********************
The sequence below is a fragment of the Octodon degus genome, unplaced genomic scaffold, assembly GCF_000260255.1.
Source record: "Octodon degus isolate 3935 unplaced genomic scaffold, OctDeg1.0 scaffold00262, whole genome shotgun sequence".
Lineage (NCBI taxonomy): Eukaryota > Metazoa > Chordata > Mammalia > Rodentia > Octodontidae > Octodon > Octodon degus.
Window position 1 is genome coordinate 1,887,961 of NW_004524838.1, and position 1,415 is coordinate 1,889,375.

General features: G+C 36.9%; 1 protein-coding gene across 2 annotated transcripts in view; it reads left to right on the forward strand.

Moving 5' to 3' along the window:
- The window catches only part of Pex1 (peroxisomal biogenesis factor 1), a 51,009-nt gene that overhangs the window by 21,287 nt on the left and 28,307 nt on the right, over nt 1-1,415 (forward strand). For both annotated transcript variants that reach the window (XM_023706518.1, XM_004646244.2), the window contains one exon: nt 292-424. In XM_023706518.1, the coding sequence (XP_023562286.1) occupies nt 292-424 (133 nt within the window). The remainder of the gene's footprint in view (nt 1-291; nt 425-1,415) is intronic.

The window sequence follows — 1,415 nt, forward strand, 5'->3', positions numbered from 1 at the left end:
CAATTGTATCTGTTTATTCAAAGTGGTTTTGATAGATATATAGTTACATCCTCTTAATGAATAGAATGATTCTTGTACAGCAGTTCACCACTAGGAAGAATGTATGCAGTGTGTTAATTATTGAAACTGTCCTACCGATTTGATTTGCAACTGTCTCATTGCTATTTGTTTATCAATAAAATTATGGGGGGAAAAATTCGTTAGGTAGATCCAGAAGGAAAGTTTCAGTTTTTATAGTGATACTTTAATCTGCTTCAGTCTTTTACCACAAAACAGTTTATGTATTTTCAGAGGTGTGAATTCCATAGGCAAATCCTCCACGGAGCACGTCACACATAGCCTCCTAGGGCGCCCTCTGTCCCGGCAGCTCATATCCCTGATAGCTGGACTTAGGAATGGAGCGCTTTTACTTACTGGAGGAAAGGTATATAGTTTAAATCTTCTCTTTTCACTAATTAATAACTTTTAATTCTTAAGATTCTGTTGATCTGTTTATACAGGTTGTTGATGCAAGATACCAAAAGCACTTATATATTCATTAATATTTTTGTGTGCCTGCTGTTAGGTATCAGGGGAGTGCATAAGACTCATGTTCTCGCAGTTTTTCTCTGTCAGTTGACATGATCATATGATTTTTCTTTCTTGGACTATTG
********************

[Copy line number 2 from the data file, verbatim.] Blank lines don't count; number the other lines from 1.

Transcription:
Source record: "Octodon degus isolate 3935 unplaced genomic scaffold, OctDeg1.0 scaffold00262, whole genome shotgun sequence".